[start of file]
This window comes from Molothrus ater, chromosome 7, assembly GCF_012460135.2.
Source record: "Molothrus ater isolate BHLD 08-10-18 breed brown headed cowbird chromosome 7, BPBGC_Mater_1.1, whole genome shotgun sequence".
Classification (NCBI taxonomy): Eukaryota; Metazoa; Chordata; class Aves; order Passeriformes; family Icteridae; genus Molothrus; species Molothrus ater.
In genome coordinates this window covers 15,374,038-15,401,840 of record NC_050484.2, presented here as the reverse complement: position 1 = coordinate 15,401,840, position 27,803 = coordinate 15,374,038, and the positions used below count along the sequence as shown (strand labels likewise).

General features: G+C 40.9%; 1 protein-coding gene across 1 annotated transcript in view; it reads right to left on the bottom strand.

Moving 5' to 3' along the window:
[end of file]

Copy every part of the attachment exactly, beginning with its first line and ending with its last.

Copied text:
This window comes from Molothrus ater, chromosome 7, assembly GCF_012460135.2.
Source record: "Molothrus ater isolate BHLD 08-10-18 breed brown headed cowbird chromosome 7, BPBGC_Mater_1.1, whole genome shotgun sequence".
Classification (NCBI taxonomy): Eukaryota; Metazoa; Chordata; class Aves; order Passeriformes; family Icteridae; genus Molothrus; species Molothrus ater.
In genome coordinates this window covers 15,374,038-15,401,840 of record NC_050484.2, presented here as the reverse complement: position 1 = coordinate 15,401,840, position 27,803 = coordinate 15,374,038, and the positions used below count along the sequence as shown (strand labels likewise).

General features: G+C 40.9%; 1 protein-coding gene across 1 annotated transcript in view; it reads right to left on the bottom strand.

Moving 5' to 3' along the window: